What is the difference between "do more harm than good" and "has more bad to it than good"? Do they literally mean "have more disadvantages than advantages"?

Are they informal?

  • 1
    Harm is transitive. It's not the intrinsic qualities that are being assessed, but the effects those intrinsic qualities will have.
    – Dan Bron
    Commented Oct 6, 2015 at 10:31
  • What about formality? Can both expressions be used in formal contexts?
    – user121256
    Commented Oct 6, 2015 at 21:52
  • I've not heard the second phrase very much, the first is a common phrase.
    – Barmar
    Commented Oct 8, 2015 at 0:42
  • Unfortunately, Google Ngram doesn't allow searching for phrases longer than 5 words.
    – Barmar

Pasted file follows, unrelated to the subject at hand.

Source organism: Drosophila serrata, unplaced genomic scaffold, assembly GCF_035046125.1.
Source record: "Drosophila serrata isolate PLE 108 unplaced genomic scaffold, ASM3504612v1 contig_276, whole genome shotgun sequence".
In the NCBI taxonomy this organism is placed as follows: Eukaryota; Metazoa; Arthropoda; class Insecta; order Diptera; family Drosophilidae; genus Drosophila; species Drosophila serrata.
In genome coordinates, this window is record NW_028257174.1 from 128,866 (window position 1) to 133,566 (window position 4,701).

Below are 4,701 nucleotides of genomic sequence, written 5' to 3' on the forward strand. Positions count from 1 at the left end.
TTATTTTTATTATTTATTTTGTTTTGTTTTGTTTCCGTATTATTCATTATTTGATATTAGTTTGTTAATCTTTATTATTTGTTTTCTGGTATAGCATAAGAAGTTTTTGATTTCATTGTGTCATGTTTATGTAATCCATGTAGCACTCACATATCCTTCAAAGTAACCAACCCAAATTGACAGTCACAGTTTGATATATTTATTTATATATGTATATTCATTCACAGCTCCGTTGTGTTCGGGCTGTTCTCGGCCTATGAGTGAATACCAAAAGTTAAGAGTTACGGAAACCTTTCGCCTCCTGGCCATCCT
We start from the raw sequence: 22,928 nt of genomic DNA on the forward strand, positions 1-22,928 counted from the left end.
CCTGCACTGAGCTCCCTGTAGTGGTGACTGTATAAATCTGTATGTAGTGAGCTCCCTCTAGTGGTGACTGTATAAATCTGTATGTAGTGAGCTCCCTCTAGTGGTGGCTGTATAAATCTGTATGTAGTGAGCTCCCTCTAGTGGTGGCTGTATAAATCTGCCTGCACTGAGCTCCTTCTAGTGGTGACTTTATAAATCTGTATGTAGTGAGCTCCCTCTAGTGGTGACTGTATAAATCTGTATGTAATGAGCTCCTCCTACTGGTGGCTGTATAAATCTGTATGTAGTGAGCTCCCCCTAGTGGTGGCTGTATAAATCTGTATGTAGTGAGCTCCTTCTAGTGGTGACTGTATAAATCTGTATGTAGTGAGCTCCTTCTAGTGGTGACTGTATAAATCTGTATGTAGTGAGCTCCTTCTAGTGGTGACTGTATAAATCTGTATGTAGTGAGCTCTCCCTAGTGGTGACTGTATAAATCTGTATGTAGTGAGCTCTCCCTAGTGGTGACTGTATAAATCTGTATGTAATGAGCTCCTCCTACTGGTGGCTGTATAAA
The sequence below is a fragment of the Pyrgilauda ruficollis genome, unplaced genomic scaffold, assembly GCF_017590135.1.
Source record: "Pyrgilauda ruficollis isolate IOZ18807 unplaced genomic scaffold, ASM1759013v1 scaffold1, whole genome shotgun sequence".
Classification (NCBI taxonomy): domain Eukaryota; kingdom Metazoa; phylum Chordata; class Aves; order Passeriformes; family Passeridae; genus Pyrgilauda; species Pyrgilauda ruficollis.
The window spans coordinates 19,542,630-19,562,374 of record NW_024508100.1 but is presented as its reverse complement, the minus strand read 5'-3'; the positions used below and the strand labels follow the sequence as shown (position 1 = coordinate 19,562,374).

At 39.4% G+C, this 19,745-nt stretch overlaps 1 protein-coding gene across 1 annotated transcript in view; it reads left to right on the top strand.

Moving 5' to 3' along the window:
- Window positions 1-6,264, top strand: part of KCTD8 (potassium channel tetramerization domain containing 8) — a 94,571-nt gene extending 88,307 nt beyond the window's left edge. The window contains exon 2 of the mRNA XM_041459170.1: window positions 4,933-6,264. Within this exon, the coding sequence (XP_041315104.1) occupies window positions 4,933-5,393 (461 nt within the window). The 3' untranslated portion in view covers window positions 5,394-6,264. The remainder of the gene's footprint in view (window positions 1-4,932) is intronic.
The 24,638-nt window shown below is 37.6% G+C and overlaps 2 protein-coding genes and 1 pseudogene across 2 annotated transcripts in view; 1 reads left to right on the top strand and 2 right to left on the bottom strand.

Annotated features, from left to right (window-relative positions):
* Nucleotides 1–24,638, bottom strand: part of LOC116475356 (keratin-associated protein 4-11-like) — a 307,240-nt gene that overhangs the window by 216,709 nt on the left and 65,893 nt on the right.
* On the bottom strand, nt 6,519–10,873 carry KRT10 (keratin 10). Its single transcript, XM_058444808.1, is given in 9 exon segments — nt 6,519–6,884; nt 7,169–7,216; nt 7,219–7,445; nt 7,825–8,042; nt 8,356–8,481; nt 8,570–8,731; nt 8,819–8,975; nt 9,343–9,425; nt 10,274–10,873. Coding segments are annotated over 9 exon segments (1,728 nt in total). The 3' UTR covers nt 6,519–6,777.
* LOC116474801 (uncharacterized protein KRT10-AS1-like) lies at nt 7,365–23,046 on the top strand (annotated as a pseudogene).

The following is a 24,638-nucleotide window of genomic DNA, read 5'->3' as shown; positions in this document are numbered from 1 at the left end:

Commented Oct 8, 2015 at 0:43

1 Answer 1


"Do more harm than good" implies that whatever is happening will result in more bad than good (the word harm could be replaced by bad; it's the do that matters). I've never actually heard "has more bad to it than good", but to me it sounds like it's describing a quality of something rather than the effect.

Your Answer

By clicking “Post Your Answer”, you agree to our terms of service and acknowledge you have read our privacy policy.

Not the answer you're looking for? Browse other questions tagged or ask your own question.